“I’ve collected ‘50s and ‘60s-era acrylic bags since I was in high school.
I have around 100 — I’m a little bit of a hoarder.
Growing up in Los Angeles, I’d spend a lot of time thrifting on Melrose Avenue where I’d find styles of all sorts. I liked to dress very retro when I was younger; now, I just appreciate them as beautiful objects.
They’ve stood the test of time and are real conversation pieces. People will stop me and say, ‘Oh, my grandmother had one of those.’
The bags have a great nostalgia around them.”
“There’s a great store called DECO JEWELS, on Thompson Street [in New York City], that sells vintage bags and jewelry. The proprietor, JANICE BERKSON, wrote a book on Lucite bags.
She keeps a list of styles I want that she’ll help me find.”
“This bag took me years to track down. It’s by Wilardy. I actually went to Cape Cod, Massachusetts, to spend a weekend with one of the company’s founders, Will Hardy. He’s one of the only original acrylic bag designers that was still alive when I started my [accessories] company, Edie Parker.”
“I love this PATRICIA OF MIAMI bag’s bracelet mechanism. The crystal work is all done by hand, and takes forever. I hope to do something like it for EDIE PARKER one day.”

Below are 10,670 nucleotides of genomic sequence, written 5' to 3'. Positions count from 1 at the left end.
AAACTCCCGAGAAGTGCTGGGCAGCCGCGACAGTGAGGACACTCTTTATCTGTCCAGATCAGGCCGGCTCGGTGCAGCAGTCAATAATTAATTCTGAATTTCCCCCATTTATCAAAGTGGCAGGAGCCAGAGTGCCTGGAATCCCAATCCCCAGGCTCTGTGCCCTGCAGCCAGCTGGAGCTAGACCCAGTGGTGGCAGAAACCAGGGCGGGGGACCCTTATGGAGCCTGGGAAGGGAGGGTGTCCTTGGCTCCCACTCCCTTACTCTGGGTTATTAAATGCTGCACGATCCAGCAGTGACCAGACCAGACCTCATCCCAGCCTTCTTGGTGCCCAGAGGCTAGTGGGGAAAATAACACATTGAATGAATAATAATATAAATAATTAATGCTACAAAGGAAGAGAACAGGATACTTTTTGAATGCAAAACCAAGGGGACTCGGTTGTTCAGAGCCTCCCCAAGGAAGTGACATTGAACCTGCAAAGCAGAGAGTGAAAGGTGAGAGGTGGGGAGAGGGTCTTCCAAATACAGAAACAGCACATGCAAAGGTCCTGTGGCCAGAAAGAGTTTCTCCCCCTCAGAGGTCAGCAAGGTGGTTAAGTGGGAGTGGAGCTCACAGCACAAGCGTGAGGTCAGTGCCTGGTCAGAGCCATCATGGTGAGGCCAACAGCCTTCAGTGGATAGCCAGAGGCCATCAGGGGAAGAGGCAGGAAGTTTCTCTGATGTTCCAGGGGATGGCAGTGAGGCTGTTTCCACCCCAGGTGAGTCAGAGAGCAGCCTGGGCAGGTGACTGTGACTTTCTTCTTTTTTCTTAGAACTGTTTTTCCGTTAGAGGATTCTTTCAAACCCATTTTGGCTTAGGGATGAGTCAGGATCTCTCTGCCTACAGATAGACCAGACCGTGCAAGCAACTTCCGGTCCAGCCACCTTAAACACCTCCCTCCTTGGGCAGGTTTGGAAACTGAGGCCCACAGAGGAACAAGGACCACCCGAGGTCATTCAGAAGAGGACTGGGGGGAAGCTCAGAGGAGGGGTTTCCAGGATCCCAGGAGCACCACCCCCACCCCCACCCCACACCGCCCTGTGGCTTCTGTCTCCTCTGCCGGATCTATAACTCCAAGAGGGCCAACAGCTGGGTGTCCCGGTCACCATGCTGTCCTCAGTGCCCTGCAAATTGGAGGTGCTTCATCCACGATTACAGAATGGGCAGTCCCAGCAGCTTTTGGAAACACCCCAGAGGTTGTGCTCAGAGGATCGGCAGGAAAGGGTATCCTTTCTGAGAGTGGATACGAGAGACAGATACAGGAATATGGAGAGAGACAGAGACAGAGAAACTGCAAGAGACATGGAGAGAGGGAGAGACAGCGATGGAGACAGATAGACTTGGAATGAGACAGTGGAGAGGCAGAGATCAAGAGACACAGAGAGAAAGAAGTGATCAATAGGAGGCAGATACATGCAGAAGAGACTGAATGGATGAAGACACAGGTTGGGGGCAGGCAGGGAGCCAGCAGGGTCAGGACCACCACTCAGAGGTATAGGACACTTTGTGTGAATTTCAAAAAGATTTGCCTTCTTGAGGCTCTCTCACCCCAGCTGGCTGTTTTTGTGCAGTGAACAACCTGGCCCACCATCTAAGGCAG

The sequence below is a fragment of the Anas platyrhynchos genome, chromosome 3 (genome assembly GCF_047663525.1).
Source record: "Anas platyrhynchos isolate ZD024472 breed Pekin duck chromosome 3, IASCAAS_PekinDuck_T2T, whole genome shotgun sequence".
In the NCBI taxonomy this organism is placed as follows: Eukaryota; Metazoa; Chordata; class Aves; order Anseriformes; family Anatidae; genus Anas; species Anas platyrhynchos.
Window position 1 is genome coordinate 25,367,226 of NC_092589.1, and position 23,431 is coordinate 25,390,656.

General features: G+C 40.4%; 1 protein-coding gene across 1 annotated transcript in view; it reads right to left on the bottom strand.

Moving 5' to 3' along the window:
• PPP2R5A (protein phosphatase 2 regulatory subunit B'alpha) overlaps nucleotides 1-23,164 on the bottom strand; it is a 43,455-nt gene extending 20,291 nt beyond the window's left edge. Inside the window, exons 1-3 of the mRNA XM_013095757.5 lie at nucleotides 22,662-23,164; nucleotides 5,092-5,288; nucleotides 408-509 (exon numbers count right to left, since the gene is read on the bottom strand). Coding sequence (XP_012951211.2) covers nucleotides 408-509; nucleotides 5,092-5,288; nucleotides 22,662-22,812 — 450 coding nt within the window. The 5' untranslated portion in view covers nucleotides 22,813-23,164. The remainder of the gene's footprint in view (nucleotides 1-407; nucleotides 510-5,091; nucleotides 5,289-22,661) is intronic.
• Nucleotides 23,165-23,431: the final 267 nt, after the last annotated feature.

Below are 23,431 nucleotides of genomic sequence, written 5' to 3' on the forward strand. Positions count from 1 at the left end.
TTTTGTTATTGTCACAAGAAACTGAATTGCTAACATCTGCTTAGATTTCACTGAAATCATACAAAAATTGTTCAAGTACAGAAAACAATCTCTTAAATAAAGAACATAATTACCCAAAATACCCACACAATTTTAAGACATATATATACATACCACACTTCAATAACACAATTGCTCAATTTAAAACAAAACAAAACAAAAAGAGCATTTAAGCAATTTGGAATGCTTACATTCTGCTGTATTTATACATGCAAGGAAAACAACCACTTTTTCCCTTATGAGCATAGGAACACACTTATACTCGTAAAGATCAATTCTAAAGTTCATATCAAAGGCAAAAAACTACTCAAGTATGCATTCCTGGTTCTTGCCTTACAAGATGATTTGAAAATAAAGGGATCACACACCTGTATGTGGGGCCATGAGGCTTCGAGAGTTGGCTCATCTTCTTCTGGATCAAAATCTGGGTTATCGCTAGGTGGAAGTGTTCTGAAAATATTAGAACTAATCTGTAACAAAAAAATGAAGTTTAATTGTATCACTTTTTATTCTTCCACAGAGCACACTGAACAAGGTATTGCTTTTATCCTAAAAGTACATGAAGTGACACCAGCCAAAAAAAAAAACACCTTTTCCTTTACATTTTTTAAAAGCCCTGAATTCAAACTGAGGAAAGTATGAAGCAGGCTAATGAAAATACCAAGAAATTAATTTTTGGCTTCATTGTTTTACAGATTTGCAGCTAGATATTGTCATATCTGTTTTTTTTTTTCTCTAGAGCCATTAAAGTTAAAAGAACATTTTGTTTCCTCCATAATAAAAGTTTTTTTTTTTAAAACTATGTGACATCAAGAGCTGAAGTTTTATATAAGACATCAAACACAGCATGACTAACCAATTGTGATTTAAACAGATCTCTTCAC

“You can tell from the design that this star-shaped style is incredibly rare. The clasp is different, and the Lucite is hand-etched. There’s so much pride in it.”
“Back in the day, a bag like this would be as expensive as a month’s rent. They were really worn by fancier women — showgirls and socialites is how the saying goes.”
“Every bag has a cigarette compartment and a powder mirror. They’re all of a certain era, when apparently women were just smoking and powdering their noses.”
“This is by WILARDY as well. I think I paid around $2,000 for it.
If you tried to recreate it now, you couldn’t. Doing so would be too expensive.”
“It was never my goal to start an accessories company, but after gaining a real awareness of the market from working in fashion public relations, my love for mid-century American style inspired me to create my handbag line, Edie Parker. Our bags are made the exact same way that vintage ones like this were in the ‘50s and ‘60s.”
“This bag used to belong to a friend, who told me I needed to see it. I don’t remember if she gave it to me, or if I stole it, but it’s part of my collection now!”
Photography byBramble Trionfo
As told to Anthony Rotunno
Brett Heyman is the founder and designer of Edie Parker. The current collection is available online and at select retailers.